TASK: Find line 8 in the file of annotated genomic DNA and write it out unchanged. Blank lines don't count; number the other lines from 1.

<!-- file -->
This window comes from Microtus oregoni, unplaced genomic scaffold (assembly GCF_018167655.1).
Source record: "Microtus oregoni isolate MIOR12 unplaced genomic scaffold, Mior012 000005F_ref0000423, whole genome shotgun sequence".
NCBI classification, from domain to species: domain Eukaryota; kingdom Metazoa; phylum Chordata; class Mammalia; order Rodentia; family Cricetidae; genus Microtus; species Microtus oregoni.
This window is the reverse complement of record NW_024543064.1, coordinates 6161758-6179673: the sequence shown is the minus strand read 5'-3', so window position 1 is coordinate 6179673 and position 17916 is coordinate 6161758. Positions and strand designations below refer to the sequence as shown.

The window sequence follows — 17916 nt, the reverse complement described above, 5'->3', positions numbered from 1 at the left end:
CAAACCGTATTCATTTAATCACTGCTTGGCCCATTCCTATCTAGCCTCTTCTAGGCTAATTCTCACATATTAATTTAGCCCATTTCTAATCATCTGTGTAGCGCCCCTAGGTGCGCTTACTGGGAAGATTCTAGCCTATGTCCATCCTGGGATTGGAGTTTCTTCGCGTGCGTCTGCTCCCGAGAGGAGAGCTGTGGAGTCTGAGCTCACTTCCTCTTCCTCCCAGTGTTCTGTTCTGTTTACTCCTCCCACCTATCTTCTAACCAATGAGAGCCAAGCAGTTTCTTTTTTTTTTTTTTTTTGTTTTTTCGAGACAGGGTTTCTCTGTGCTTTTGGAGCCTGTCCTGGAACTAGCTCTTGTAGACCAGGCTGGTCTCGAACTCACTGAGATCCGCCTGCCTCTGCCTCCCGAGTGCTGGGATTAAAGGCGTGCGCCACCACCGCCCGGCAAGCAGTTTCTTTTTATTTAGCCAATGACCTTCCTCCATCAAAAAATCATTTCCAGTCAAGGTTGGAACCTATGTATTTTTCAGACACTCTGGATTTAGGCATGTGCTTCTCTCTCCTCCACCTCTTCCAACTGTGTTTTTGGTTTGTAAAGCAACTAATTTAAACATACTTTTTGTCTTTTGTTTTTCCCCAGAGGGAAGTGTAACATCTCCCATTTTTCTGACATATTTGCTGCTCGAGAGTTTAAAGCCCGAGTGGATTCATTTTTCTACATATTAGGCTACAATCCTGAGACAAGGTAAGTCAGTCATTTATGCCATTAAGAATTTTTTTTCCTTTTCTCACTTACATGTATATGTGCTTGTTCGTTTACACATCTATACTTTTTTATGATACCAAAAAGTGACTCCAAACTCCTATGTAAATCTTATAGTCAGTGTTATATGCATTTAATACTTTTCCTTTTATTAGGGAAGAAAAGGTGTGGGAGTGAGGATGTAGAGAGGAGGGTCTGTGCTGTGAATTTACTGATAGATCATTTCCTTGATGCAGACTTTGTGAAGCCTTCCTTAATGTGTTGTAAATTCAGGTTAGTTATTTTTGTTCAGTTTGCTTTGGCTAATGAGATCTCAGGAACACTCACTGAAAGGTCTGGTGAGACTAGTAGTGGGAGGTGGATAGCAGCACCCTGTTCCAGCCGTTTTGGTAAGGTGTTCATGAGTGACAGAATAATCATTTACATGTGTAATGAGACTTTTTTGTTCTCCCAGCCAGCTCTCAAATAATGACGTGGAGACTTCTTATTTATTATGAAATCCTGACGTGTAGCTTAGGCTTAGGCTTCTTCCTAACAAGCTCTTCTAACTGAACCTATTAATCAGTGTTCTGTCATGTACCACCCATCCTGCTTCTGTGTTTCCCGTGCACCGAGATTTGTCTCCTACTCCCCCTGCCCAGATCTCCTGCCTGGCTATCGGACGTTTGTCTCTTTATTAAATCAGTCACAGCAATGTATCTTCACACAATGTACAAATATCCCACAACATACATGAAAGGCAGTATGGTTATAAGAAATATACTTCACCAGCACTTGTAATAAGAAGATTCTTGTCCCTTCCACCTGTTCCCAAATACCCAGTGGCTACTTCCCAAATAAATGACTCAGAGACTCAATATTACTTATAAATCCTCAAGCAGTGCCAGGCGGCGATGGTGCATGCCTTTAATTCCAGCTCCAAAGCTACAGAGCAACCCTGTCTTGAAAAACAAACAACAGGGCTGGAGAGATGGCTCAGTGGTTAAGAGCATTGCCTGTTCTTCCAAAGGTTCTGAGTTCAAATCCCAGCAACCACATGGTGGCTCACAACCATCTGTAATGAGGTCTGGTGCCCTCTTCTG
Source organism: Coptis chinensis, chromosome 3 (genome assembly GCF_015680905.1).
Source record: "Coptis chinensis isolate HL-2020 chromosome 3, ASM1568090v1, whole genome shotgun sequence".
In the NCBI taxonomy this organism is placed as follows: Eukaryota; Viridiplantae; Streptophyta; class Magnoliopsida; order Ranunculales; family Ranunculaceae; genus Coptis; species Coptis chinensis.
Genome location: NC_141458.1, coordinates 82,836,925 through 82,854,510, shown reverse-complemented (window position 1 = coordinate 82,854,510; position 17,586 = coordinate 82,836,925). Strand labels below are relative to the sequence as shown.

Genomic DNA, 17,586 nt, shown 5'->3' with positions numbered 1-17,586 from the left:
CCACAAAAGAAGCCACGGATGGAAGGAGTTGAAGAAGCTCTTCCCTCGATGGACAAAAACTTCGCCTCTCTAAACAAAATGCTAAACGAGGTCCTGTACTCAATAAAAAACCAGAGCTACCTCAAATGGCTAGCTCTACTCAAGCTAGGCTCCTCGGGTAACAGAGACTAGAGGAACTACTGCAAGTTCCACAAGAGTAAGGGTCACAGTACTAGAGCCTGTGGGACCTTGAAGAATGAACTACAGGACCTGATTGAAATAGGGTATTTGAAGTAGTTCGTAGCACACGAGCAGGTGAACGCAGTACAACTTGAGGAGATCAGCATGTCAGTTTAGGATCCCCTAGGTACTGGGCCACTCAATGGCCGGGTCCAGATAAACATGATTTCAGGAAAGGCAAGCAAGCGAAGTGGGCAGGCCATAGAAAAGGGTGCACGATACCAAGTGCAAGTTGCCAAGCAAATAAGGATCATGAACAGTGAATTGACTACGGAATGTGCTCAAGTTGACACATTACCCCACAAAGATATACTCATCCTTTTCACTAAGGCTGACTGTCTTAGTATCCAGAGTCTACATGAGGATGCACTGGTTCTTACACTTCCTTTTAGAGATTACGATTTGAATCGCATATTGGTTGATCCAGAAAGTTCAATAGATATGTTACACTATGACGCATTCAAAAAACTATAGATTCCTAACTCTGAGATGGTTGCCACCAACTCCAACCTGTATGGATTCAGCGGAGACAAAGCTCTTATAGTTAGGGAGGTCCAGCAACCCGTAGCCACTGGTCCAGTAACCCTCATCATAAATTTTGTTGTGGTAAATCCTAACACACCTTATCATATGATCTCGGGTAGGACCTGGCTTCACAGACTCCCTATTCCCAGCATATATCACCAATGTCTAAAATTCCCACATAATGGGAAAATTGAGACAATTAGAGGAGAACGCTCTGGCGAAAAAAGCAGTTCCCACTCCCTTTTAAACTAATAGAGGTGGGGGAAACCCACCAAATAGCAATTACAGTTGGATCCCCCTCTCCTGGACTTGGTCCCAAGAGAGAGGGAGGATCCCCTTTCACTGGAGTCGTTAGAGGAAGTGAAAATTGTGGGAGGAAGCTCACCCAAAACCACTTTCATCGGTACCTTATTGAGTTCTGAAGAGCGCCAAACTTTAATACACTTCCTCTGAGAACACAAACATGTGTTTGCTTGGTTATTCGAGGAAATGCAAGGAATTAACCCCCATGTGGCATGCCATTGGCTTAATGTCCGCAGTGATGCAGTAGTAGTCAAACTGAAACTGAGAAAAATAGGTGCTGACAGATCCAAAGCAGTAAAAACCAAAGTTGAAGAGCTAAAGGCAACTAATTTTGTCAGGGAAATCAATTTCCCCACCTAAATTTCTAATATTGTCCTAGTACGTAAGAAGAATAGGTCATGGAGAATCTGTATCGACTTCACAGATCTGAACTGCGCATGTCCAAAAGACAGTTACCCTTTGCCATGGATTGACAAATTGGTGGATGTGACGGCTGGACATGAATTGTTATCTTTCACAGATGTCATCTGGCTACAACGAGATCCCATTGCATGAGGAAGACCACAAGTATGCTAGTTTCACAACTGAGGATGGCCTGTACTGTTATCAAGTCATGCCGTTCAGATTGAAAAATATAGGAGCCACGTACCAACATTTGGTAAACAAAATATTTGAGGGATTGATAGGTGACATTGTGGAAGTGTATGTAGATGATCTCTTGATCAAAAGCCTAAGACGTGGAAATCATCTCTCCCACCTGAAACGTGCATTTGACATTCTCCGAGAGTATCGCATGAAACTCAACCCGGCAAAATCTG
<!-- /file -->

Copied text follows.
Source record: "Coptis chinensis isolate HL-2020 chromosome 3, ASM1568090v1, whole genome shotgun sequence".